PARKERSBURG - An energy company plans to construct an 80-mile, $525 million pipeline from the Ohio River to supply water to operations in Tyler and Ritchie counties.
Antero Resources has filed a permit with the U.S. Army Corps of Engineers to build the pipeline from the river near the Pleasants and Tyler County line and run southeast through Pleasants, Tyler and into Ritchie County.
The water line is estimated to draw 3,360 gallons of river water a minute, or about 4.8 million gallons a day. According to the map provided by the corps, the water line would serve at least four well pads in Tyler and Ritchie counties.
Courtesy of the U.S. Army Corps of Engineers.
A map of the anticipated Antero water pipeline.
Al Schopp, vice president of finance and administration for Antero Resources, declined to discuss the proposal, but directed The News and Sentinel to the Securities and Exchange Commission filings and the company's second-quarter financial reports detailing the water line.
Schopp said the line will eliminate the large demand for water trucks, which is the largest source of complaints to the company.
According to Antero's second-quarter report, the company spent $84 million for 200 miles of water-handling infrastructure in Marcellus and Utica Shale fields. According to Antero's S-1/A form filed with SEC, the proposed pipeline system will cost $525 million, with $250 million expected to be spent on the project this year.
Waterline In Brief
* The Antero built water line is estimated to draw about 4.8 million gallons of water a day to supply at least four well pads in Tyler and Ritchie counties.
* The proposed pipeline system will cost $525 million, with $250 million expected to be spent on the project this year.
* The project is expected to deliver a reliable, year-round water supply, lessen water-handling costs and decrease water truck traffic on roadways.
"It is expected to deliver a reliable, year-round water supply, lessen water-handling costs and decrease water truck traffic on local roadways," the filing states. "We believe this system will reduce our completion costs by up to $600,000 per horizontal well."
Thirty percent of its 2013 wells and up to 90 percent of its 2014 wells will utilize this new infrastructure, the company stated in reports.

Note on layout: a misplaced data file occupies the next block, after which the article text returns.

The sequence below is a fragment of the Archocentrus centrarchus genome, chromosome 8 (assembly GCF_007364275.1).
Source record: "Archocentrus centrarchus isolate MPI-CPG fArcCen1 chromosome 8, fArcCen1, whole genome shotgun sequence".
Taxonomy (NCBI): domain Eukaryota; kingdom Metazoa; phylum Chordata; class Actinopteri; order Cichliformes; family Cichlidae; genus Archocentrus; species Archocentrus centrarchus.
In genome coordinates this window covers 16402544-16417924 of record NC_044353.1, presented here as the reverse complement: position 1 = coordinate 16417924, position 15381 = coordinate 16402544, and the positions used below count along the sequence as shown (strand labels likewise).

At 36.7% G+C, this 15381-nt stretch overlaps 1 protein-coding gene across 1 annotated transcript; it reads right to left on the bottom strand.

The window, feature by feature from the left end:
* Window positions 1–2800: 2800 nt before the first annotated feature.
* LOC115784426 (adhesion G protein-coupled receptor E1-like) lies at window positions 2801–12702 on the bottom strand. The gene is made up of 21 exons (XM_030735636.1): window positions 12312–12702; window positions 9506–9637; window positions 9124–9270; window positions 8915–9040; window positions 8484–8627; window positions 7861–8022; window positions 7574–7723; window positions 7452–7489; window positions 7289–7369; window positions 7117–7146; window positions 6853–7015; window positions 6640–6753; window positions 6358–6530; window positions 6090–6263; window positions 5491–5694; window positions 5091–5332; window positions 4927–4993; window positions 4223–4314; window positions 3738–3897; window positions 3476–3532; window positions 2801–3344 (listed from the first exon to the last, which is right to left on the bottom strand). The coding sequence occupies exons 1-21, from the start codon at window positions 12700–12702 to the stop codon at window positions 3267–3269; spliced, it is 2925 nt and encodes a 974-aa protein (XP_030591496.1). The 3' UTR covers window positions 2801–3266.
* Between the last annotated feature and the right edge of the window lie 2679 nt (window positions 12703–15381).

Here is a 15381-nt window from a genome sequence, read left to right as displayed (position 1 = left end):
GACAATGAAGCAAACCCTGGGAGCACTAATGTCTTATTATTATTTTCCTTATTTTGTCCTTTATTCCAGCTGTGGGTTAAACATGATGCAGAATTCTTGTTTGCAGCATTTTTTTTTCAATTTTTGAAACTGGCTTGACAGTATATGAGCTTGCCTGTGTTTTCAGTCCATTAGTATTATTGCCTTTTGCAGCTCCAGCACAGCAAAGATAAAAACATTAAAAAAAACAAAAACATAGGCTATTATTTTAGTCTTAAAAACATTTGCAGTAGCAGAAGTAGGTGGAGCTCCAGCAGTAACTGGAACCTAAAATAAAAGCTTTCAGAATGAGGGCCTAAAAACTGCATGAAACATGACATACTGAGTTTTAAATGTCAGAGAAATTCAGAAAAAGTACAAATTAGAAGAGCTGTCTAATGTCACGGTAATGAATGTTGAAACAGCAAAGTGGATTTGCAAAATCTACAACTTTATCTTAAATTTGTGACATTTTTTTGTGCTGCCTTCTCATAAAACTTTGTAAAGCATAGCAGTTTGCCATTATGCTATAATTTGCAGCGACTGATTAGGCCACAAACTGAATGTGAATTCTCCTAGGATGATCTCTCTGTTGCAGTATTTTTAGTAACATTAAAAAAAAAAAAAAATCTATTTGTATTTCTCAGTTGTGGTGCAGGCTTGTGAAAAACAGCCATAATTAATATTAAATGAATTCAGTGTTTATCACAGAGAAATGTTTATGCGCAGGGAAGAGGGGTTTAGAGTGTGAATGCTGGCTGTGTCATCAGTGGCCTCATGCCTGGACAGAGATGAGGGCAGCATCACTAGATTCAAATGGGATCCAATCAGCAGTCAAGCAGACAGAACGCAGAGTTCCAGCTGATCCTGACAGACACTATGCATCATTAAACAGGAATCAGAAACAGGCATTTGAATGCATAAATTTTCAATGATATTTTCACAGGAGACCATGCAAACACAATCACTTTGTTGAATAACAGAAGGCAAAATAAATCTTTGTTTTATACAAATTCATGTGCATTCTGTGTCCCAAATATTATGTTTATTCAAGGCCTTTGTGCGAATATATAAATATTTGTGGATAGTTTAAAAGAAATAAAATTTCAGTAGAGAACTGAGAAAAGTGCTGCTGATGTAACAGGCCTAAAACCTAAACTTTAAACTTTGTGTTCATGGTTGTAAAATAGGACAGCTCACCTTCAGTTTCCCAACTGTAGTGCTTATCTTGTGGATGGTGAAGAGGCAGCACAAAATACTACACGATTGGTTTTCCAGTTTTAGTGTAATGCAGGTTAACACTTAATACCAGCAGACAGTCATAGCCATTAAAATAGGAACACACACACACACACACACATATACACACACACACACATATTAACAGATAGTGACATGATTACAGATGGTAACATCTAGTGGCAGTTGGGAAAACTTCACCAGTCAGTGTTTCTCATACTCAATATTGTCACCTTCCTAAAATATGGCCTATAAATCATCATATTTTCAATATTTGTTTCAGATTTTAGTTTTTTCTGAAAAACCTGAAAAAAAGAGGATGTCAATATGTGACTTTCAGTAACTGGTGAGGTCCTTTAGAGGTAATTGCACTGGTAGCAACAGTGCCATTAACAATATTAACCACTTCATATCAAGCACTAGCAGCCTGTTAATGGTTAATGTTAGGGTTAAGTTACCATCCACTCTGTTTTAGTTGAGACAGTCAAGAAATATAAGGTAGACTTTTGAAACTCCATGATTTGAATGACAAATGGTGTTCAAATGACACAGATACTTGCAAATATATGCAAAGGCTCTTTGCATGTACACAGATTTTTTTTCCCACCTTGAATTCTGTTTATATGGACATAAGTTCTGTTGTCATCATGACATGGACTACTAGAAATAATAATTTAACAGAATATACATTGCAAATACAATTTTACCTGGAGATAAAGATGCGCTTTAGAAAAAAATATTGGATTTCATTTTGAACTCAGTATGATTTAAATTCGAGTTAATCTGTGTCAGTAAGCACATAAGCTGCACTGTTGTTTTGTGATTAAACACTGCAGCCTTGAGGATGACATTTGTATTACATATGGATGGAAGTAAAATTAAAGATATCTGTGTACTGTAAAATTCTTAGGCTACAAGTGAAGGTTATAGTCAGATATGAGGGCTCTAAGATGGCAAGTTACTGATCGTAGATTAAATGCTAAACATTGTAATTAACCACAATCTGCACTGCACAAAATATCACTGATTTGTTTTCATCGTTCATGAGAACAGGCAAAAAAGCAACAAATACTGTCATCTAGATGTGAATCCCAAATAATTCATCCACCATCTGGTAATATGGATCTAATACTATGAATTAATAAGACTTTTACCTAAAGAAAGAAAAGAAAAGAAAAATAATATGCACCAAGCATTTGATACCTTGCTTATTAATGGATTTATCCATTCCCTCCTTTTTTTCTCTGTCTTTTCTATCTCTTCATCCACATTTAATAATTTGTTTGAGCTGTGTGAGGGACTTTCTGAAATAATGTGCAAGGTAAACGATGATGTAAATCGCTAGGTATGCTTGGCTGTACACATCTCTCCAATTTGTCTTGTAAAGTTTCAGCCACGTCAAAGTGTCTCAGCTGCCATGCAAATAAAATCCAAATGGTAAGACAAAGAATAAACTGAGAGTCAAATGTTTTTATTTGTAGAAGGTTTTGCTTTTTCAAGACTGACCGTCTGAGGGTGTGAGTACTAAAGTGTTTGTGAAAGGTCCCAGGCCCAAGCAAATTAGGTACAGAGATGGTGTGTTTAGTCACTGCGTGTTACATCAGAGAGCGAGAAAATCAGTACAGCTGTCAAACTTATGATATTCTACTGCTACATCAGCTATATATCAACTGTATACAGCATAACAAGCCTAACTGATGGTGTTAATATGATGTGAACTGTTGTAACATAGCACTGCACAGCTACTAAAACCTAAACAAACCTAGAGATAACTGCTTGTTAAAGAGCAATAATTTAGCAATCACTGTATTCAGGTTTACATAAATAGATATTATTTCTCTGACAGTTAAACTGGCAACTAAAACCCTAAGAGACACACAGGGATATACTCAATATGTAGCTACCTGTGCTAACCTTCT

Susan Porter, regulatory project manager for the U.S. Army Corps of Engineers, said the pipeline is going to be constructed by open trenching, installing the line and backfilling. Schopp said Antero has already acquired rights from property owners to install the line.
Porter said the corps has no jurisdiction over the regulatory use of the water, just the project as it pertains to the Ohio River and its intersection with any other streams or bodies of water.
"The actual use of water and the quantity of withdrawal is delegated to the state," Porter said.
Kathy Cosco, communications director for the state Department of Environmental Protection, said that amount of water withdrawal is already occurring from smaller streams, impoundments and the Ohio River. Cosco said a pipeline from the river is a better option because the river is able to handle that capacity, as compared to some of the smaller streams.
Cosco said the DEP has no authority over the water trucks, but the agency receives "LOTS" of complaints about the trucks.
"From our perspective if it reduces the truck traffic and takes those withdrawals from the Ohio River, which has a much larger capacity to handle it, then it seems as though it will benefit those communities and the environment," Cosco said.
Antero Resources is an independent oil and natural gas company engaged in the acquisition, development and production of unconventional oil and liquids-rich natural gas properties primarily located in the Appalachian Basin in West Virginia, Ohio and Pennsylvania.
The company, formed in 2002, is headquartered in Denver. It has district offices in Marietta and Mount Clare in Harrison County.